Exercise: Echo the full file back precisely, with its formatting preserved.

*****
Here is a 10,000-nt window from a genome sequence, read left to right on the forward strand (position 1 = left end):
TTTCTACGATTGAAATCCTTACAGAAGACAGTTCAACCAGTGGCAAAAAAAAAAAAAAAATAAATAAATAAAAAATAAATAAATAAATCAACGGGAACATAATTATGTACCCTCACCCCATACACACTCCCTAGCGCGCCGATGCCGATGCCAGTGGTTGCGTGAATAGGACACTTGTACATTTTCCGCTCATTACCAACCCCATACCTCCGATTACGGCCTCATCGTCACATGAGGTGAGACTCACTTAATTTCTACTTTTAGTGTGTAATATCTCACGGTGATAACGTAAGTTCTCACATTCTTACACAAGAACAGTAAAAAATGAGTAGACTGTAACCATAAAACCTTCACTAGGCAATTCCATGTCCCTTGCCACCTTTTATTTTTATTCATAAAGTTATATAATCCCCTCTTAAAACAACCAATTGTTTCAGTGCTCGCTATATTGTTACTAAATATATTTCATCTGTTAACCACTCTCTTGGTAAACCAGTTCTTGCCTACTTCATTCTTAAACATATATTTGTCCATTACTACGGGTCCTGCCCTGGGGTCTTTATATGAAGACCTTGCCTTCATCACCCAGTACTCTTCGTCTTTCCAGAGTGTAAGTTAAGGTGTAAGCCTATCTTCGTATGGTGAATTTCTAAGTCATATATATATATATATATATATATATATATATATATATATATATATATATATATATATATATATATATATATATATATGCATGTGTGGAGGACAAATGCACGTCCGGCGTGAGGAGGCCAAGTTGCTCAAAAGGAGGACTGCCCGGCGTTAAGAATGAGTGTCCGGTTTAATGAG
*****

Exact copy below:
Here is a 10,000-nt window from a genome sequence, read left to right on the forward strand (position 1 = left end):
TTTCTACGATTGAAATCCTTACAGAAGACAGTTCAACCAGTGGCAAAAAAAAAAAAAAAATAAATAAATAAAAAATAAATAAATAAATCAACGGGAACATAATTATGTACCCTCACCCCATACACACTCCCTAGCGCGCCGATGCCGATGCCAGTGGTTGCGTGAATAGGACACTTGTACATTTTCCGCTCATTACCAACCCCATACCTCCGATTACGGCCTCATCGTCACATGAGGTGAGACTCACTTAATTTCTACTTTTAGTGTGTAATATCTCACGGTGATAACGTAAGTTCTCACATTCTTACACAAGAACAGTAAAAAATGAGTAGACTGTAACCATAAAACCTTCACTAGGCAATTCCATGTCCCTTGCCACCTTTTATTTTTATTCATAAAGTTATATAATCCCCTCTTAAAACAACCAATTGTTTCAGTGCTCGCTATATTGTTACTAAATATATTTCATCTGTTAACCACTCTCTTGGTAAACCAGTTCTTGCCTACTTCATTCTTAAACATATATTTGTCCATTACTACGGGTCCTGCCCTGGGGTCTTTATATGAAGACCTTGCCTTCATCACCCAGTACTCTTCGTCTTTCCAGAGTGTAAGTTAAGGTGTAAGCCTATCTTCGTATGGTGAATTTCTAAGTCATATATATATATATATATATATATATATATATATATATATATATATATATATATATATATATATATATATATATATATGCATGTGTGGAGGACAAATGCACGTCCGGCGTGAGGAGGCCAAGTTGCTCAAAAGGAGGACTGCCCGGCGTTAAGAATGAGTGTCCGGTTTAATGAG